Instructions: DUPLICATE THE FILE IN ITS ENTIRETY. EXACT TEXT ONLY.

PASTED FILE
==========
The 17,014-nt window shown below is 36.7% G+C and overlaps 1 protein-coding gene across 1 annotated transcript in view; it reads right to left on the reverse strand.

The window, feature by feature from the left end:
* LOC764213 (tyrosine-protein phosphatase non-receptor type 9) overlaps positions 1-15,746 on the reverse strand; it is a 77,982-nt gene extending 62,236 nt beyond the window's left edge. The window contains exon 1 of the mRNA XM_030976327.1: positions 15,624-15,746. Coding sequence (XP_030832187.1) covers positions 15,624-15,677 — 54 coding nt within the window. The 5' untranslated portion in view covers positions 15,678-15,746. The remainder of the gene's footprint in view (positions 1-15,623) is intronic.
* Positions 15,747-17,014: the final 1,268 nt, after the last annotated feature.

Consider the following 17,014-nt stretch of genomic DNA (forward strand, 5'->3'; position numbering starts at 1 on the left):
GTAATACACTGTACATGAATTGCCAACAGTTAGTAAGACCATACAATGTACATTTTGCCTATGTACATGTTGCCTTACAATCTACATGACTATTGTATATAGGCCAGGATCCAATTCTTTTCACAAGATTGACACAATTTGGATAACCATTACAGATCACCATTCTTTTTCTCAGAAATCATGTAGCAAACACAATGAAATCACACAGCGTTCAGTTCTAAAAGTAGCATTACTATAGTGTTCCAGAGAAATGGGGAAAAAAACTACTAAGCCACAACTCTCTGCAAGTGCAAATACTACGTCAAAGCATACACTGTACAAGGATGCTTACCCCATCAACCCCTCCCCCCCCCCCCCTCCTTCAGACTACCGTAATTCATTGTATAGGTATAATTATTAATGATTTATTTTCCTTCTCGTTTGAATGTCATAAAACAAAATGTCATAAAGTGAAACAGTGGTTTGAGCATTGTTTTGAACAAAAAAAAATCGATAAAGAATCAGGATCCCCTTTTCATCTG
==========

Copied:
The 17,014-nt window shown below is 36.7% G+C and overlaps 1 protein-coding gene across 1 annotated transcript in view; it reads right to left on the reverse strand.

The window, feature by feature from the left end:
* LOC764213 (tyrosine-protein phosphatase non-receptor type 9) overlaps positions 1-15,746 on the reverse strand; it is a 77,982-nt gene extending 62,236 nt beyond the window's left edge. The window contains exon 1 of the mRNA XM_030976327.1: positions 15,624-15,746. Coding sequence (XP_030832187.1) covers positions 15,624-15,677 — 54 coding nt within the window. The 5' untranslated portion in view covers positions 15,678-15,746. The remainder of the gene's footprint in view (positions 1-15,623) is intronic.
* Positions 15,747-17,014: the final 1,268 nt, after the last annotated feature.

Consider the following 17,014-nt stretch of genomic DNA (forward strand, 5'->3'; position numbering starts at 1 on the left):
GTAATACACTGTACATGAATTGCCAACAGTTAGTAAGACCATACAATGTACATTTTGCCTATGTACATGTTGCCTTACAATCTACATGACTATTGTATATAGGCCAGGATCCAATTCTTTTCACAAGATTGACACAATTTGGATAACCATTACAGATCACCATTCTTTTTCTCAGAAATCATGTAGCAAACACAATGAAATCACACAGCGTTCAGTTCTAAAAGTAGCATTACTATAGTGTTCCAGAGAAATGGGGAAAAAAACTACTAAGCCACAACTCTCTGCAAGTGCAAATACTACGTCAAAGCATACACTGTACAAGGATGCTTACCCCATCAACCCCTCCCCCCCCCCCCCTCCTTCAGACTACCGTAATTCATTGTATAGGTATAATTATTAATGATTTATTTTCCTTCTCGTTTGAATGTCATAAAACAAAATGTCATAAAGTGAAACAGTGGTTTGAGCATTGTTTTGAACAAAAAAAAATCGATAAAGAATCAGGATCCCCTTTTCATCTG